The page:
About a year or a year and a half ago, I saw this video.
I was impressed. I was teaching 7th grade history, which includes a chapter on African history and the rise of the empires of Ghana, Mali, Aksum, and Songhai. And there’s also a chapter on east Africa, and the rise of the monsoon trade, and I got interested in that for a while.
But this fractal mathematics, and the math of infinity was seductive, so from time to time I’d try to find information about African fractal math, connections to Georg Cantor, and so on. I enjoyed this video, and so did my students, and one of them asked me how bamana sand divination worked (discussed near the end of the video, where he undergoes initiation into the tradition by giving seven coins to seven lepers and suchlike). I didn’t know. Dr. Eglash also didn’t respond to my request for more information.
Thanks to the first half of this book, though, titled Earth Divination, Earth Magic, I have the art of bamana sand divination as Europe received it from the Arabs in the 12th century AD. And lo and behold, it’s pretty cool.
You draw a number of lines on sand, or on a piece of paper. You count the lines. If there are an odd number of lines, you draw one dot, •. If there are an even number of lines, you draw two dots, ••. You do that four times.
The result is one of sixteen figures or symbols, with names like “the Boy” or “Sorrow” or “Loss” or “Gain” or “The Dragon’s Tail”. This is the Dragon’s Tail, for example — three single dots with a double-dot pair at the end.
They’re connected with the constellations of the Zodiac and with the planets; it’s hard to tell from the book if that’s part of the African design or if it’s an Arab or European addition to a system that doesn’t really need them.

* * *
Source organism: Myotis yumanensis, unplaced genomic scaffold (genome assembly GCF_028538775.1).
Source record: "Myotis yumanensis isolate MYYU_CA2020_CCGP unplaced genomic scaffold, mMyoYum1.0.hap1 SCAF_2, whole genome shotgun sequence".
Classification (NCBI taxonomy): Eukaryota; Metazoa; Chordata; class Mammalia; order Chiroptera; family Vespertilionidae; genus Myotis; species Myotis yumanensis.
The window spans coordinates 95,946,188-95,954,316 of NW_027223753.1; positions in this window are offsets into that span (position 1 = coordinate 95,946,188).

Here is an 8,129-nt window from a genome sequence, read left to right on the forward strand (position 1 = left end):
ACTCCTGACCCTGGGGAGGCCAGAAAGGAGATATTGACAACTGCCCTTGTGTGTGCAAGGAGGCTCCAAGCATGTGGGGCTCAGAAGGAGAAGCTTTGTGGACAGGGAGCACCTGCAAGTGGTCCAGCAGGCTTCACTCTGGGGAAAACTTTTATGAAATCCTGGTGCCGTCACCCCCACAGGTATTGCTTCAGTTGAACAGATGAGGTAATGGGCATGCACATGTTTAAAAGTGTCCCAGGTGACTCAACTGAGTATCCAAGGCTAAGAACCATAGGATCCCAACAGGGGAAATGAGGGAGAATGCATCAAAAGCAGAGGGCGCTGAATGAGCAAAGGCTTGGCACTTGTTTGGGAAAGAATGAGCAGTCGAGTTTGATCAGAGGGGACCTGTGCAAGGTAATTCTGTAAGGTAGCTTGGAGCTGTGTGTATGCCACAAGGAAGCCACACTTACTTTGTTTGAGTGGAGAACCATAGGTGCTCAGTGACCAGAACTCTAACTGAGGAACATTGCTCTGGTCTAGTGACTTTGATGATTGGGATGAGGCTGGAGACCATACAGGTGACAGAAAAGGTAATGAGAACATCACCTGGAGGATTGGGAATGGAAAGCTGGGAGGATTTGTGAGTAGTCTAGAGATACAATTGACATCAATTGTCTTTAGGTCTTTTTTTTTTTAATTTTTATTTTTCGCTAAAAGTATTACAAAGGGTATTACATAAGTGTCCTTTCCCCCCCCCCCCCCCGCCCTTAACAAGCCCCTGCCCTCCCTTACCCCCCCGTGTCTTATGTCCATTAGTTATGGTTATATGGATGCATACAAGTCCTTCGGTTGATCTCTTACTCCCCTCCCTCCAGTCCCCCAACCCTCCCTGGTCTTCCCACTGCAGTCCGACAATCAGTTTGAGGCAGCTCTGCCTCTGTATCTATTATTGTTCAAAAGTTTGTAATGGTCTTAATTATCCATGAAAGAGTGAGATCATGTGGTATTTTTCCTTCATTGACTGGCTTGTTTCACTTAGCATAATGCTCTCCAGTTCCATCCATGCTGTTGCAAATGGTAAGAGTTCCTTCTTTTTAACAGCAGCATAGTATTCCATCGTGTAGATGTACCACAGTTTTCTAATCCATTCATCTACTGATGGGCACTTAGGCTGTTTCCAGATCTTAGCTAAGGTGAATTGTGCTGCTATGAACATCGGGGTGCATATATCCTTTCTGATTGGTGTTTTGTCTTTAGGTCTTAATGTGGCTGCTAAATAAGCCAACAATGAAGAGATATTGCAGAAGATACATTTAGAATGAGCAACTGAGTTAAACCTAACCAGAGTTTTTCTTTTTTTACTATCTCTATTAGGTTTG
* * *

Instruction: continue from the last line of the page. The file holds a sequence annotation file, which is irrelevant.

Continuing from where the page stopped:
In any case, when my classes study China we usually throw a hexagram every day, and look up its meaning in the I Ching. There’s often been a startling lesson for the classes in using part of that culture’s traditional magical system as part of the day. But until this week, and a chance to delve into the book, I didn’t have a similar thing to do with studying medieval and Renaissance west Africa. It’s been cool to find this method of divination, which I’ll use as I use the iChing for China, if I ever teach 7th grade or Africa again.
Of course, there are limitations to this kind of teaching… I don’t think I’ll be subjecting any of my students to exposure to ethelyne gas any time soon when we study ancient Greece. (Shelly, is there a comparable Latin fortune-telling system? I don’t actually know, other than Egyptian Days, and I don’t really want to give my students a reason to do nothing… they do that enough already. 🙂 )